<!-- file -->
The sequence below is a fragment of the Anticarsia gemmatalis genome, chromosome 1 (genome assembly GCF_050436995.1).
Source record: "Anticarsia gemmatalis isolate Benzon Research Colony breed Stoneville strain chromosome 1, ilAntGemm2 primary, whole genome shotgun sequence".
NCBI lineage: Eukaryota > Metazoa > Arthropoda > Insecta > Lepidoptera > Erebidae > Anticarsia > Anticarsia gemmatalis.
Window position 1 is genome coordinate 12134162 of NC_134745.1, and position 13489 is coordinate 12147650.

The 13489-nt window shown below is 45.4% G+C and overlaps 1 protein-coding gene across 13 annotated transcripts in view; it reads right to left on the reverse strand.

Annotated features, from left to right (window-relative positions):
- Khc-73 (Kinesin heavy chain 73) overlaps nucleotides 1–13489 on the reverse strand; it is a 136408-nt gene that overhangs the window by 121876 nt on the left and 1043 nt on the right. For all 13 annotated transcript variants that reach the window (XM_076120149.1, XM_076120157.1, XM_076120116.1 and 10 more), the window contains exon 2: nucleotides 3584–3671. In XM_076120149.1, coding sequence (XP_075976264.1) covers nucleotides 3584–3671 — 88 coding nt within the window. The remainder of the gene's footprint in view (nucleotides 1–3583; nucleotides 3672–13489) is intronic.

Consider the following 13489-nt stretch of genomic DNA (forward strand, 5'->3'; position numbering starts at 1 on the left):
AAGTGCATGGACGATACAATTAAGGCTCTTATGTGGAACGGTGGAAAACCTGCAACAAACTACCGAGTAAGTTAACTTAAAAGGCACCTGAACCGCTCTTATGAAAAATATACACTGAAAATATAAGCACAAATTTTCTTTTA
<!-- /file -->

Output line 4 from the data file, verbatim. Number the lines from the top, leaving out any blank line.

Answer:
Window position 1 is genome coordinate 12134162 of NC_134745.1, and position 13489 is coordinate 12147650.